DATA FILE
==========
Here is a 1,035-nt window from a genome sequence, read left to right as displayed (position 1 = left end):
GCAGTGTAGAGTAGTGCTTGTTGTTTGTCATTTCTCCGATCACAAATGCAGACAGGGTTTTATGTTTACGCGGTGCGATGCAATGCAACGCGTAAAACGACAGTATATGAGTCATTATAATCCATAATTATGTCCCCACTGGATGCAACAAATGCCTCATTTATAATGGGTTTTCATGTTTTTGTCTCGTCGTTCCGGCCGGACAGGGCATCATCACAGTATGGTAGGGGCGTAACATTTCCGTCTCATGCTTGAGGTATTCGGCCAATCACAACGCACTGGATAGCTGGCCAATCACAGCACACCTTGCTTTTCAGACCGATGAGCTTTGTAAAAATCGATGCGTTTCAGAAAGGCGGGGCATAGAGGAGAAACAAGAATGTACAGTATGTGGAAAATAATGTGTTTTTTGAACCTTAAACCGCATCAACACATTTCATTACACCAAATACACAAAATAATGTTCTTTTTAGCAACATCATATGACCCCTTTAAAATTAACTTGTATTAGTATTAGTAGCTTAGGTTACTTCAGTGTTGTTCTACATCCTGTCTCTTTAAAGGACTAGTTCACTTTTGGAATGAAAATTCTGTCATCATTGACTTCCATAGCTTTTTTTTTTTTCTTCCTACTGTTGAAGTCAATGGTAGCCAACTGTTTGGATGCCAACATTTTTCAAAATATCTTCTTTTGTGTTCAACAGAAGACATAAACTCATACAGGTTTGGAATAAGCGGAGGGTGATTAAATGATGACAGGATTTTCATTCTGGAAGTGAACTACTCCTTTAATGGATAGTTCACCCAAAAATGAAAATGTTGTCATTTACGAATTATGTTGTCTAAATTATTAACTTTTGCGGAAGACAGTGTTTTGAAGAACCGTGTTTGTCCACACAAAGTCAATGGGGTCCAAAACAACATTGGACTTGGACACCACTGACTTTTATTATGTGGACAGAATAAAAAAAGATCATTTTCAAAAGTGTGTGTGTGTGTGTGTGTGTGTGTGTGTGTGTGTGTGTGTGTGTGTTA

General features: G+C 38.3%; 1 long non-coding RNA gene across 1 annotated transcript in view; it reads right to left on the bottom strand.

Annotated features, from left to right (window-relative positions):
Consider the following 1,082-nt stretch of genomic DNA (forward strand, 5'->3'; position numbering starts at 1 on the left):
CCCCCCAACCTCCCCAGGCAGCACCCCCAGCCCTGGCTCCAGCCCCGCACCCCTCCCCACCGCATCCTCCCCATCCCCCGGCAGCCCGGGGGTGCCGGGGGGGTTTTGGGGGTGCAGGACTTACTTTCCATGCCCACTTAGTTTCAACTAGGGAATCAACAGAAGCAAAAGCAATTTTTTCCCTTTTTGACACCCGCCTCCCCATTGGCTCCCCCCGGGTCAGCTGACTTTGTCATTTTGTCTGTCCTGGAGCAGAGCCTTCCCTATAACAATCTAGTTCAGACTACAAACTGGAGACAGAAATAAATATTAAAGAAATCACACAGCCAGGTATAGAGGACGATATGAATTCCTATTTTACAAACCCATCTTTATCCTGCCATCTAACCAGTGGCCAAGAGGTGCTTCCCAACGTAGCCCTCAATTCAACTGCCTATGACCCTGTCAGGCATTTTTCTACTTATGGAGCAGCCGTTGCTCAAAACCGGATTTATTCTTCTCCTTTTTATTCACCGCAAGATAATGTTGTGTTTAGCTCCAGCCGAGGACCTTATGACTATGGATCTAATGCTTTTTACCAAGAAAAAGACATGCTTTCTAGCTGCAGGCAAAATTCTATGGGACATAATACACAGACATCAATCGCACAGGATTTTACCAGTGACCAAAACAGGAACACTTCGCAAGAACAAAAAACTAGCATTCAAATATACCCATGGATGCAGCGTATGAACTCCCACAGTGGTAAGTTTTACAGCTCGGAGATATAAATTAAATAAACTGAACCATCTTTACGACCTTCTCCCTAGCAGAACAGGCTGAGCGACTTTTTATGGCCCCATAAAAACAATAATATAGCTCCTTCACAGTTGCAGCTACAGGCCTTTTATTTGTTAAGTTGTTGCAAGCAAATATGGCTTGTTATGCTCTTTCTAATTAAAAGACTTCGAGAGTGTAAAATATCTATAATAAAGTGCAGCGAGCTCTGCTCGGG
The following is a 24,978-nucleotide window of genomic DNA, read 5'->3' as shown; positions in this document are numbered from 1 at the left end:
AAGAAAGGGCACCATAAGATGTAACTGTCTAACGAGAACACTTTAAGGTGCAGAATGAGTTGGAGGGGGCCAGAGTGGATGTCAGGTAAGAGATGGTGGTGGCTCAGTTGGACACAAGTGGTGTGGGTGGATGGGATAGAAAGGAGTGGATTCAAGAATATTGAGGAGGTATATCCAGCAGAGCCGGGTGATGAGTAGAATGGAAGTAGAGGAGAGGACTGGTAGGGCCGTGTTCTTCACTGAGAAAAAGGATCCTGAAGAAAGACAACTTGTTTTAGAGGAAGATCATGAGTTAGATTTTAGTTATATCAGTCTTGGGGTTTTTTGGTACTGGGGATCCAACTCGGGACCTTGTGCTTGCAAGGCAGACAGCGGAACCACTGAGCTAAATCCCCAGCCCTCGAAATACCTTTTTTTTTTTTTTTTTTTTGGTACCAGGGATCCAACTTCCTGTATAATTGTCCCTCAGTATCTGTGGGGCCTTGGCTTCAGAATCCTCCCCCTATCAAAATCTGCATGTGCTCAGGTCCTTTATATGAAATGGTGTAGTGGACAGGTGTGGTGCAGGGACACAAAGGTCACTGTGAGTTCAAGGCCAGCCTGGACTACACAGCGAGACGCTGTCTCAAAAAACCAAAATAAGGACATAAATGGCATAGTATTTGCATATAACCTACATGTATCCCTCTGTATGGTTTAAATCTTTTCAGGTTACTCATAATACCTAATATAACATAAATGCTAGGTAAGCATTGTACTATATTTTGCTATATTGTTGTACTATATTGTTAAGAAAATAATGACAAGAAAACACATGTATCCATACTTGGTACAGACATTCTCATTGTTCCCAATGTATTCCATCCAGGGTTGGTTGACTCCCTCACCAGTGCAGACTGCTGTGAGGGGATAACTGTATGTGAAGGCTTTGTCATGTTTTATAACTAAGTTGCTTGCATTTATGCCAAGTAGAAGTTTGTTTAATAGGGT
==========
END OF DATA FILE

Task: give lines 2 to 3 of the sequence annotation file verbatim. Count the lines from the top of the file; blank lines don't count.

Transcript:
GCAGTGTAGAGTAGTGCTTGTTGTTTGTCATTTCTCCGATCACAAATGCAGACAGGGTTTTATGTTTACGCGGTGCGATGCAATGCAACGCGTAAAACGACAGTATATGAGTCATTATAATCCATAATTATGTCCCCACTGGATGCAACAAATGCCTCATTTATAATGGGTTTTCATGTTTTTGTCTCGTCGTTCCGGCCGGACAGGGCATCATCACAGTATGGTAGGGGCGTAACATTTCCGTCTCATGCTTGAGGTATTCGGCCAATCACAACGCACTGGATAGCTGGCCAATCACAGCACACCTTGCTTTTCAGACCGATGAGCTTTGTAAAAATCGATGCGTTTCAGAAAGGCGGGGCATAGAGGAGAAACAAGAATGTACAGTATGTGGAAAATAATGTGTTTTTTGAACCTTAAACCGCATCAACACATTTCATTACACCAAATACACAAAATAATGTTCTTTTTAGCAACATCATATGACCCCTTTAAAATTAACTTGTATTAGTATTAGTAGCTTAGGTTACTTCAGTGTTGTTCTACATCCTGTCTCTTTAAAGGACTAGTTCACTTTTGGAATGAAAATTCTGTCATCATTGACTTCCATAGCTTTTTTTTTTTTCTTCCTACTGTTGAAGTCAATGGTAGCCAACTGTTTGGATGCCAACATTTTTCAAAATATCTTCTTTTGTGTTCAACAGAAGACATAAACTCATACAGGTTTGGAATAAGCGGAGGGTGATTAAATGATGACAGGATTTTCATTCTGGAAGTGAACTACTCCTTTAATGGATAGTTCACCCAAAAATGAAAATGTTGTCATTTACGAATTATGTTGTCTAAATTATTAACTTTTGCGGAAGACAGTGTTTTGAAGAACCGTGTTTGTCCACACAAAGTCAATGGGGTCCAAAACAACATTGGACTTGGACACCACTGACTTTTATTATGTGGACAGAATAAAAAAAGATCATTTTCAAAAGTGTGTGTGTGTGTGTGTGTGTGTGTGTGTGTGTGTGTGTGTGTGTGTTA

General features: G+C 38.3%; 1 long non-coding RNA gene across 1 annotated transcript in view; it reads right to left on the bottom strand.